Mendenhall flood waters begin to recede

Flood waters have begun to recede on Mendenhall Lake and the Mendenhall River.

The National Weather Service reports the lake crested at a record height of 11.8 feet around 4:30 p.m. Friday. The previous record of 11.2 feet was set in 1995.

“The rain is adding a little bit of water to the lake and the river, but it is a very minor player in what’s going on right now,” says Brian Bezenek, lead forecaster at the Juneau office.

The old record was likely set by heavy rain, Bezenek says, unlike the new one.

This week’s flooding was caused by a glacial outburst flood, also called a jökulhlaup. The last occurrence in the Mendenhall Valley was in 2012. The Mendenhall Glacier acts as a temporary dam in front of Suicide Basin, where water gradually accumulates. Water pressure and other factors eventually overcome the dam and the basin drains into the lake and river.

The Mendenhall River crested at 13.5 feet. Both crests fit under the weather service definition of moderate flooding.

“But the water should be falling rapidly through the evening and overnight,” Bezenek says.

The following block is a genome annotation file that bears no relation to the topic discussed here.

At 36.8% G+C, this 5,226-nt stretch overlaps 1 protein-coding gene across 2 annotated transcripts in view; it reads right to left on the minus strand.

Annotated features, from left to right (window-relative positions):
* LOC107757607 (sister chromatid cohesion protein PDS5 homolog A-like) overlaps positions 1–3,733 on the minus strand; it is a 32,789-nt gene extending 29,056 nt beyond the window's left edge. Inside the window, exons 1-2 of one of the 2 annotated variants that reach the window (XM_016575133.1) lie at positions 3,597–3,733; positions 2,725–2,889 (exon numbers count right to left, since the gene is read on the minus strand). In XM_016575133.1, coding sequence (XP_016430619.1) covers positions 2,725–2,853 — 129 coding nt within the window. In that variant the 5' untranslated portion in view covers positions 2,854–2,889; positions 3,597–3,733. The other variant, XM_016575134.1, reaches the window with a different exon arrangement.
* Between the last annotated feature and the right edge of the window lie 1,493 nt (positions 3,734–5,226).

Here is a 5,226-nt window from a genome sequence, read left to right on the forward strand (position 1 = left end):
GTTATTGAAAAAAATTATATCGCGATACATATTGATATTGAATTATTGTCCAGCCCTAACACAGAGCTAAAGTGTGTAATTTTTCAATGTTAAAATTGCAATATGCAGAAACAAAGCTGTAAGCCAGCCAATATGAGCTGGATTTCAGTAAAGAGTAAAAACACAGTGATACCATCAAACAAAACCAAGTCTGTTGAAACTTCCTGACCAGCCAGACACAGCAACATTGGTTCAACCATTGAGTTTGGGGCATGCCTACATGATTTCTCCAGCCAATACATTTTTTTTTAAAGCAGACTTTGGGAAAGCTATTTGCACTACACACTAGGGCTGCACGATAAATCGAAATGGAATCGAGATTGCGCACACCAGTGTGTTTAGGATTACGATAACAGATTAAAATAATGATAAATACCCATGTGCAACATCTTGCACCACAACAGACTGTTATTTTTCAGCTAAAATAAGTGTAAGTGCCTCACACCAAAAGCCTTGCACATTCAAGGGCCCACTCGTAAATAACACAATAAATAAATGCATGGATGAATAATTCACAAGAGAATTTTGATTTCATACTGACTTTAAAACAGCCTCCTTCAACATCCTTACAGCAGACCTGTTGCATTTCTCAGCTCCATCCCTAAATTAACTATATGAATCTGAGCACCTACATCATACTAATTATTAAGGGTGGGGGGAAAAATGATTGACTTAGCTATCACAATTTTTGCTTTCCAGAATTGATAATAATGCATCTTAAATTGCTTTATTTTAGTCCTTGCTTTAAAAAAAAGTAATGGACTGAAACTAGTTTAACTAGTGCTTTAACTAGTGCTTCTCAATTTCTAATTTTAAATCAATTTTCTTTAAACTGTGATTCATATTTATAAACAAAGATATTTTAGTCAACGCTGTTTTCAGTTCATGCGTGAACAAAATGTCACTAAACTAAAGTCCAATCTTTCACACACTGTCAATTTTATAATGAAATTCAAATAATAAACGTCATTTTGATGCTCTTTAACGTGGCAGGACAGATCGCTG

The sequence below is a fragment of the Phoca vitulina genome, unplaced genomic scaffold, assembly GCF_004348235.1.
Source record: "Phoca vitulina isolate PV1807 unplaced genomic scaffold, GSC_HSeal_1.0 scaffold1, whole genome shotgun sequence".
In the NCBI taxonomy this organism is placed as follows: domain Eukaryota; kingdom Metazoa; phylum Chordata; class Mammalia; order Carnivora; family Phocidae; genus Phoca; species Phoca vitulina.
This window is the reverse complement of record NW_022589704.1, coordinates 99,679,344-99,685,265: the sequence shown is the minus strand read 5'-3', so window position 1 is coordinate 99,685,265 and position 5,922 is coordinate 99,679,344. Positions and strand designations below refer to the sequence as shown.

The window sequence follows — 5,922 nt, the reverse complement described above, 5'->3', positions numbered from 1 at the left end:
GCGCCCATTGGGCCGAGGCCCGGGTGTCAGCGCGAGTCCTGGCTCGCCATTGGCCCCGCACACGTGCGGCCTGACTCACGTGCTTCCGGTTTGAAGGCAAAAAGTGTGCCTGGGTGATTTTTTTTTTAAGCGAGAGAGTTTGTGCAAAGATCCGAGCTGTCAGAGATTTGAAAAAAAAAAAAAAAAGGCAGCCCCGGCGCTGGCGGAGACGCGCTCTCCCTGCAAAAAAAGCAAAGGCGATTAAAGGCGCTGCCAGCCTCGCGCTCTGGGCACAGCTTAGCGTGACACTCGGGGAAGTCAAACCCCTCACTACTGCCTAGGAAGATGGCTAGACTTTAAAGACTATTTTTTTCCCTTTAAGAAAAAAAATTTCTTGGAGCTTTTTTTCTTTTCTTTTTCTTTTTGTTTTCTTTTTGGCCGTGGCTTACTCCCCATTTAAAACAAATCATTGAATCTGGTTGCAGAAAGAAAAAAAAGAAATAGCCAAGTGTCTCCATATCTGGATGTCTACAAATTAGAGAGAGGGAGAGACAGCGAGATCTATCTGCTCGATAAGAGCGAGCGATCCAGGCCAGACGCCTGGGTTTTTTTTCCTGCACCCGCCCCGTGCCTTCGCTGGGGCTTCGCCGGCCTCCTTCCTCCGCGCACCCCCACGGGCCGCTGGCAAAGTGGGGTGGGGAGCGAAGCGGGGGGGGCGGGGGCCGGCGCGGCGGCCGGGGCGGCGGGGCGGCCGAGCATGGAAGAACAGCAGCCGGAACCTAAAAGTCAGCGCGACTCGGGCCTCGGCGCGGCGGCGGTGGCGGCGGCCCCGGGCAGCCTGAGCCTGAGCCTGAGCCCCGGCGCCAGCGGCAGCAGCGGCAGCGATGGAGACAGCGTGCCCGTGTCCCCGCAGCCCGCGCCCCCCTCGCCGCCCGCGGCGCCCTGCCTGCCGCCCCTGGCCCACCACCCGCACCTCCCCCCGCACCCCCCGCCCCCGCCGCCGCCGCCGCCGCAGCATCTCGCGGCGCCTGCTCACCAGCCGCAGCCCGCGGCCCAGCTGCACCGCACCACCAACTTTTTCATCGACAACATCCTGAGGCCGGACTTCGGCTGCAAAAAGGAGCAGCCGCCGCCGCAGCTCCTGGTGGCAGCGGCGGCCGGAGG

No waves were visible on the lake Friday evening. A family of ducks swam down Skater’s Cabin Road as Forest Service officials blocked off the flooded roadway.

The flood warning remains in effect through 10 p.m. Saturday. City officials are asking people not to stop or stand on bridges to take photographs. They also say the banks of the Mendenhall River may be unstable and should be avoided.

View Drive remains closed, though barricades along Riverside Drive from Rivercourt Drive to Killewich Avenue are being removed. Alaska Electric Light & Power anticipates restoring power to View Drive and the Mendenhall Lake campground Saturday morning.

Bezenek says he thinks it will be business as usual in the area come Sunday.

Heather Bryant contributed to this report.

Jeremy Hsieh

Local News Reporter, KTOO

I dig into questions about the forces and institutions that shape Juneau, big and small, delightful and outrageous. What stirs you up about how Juneau is built and how the city works?

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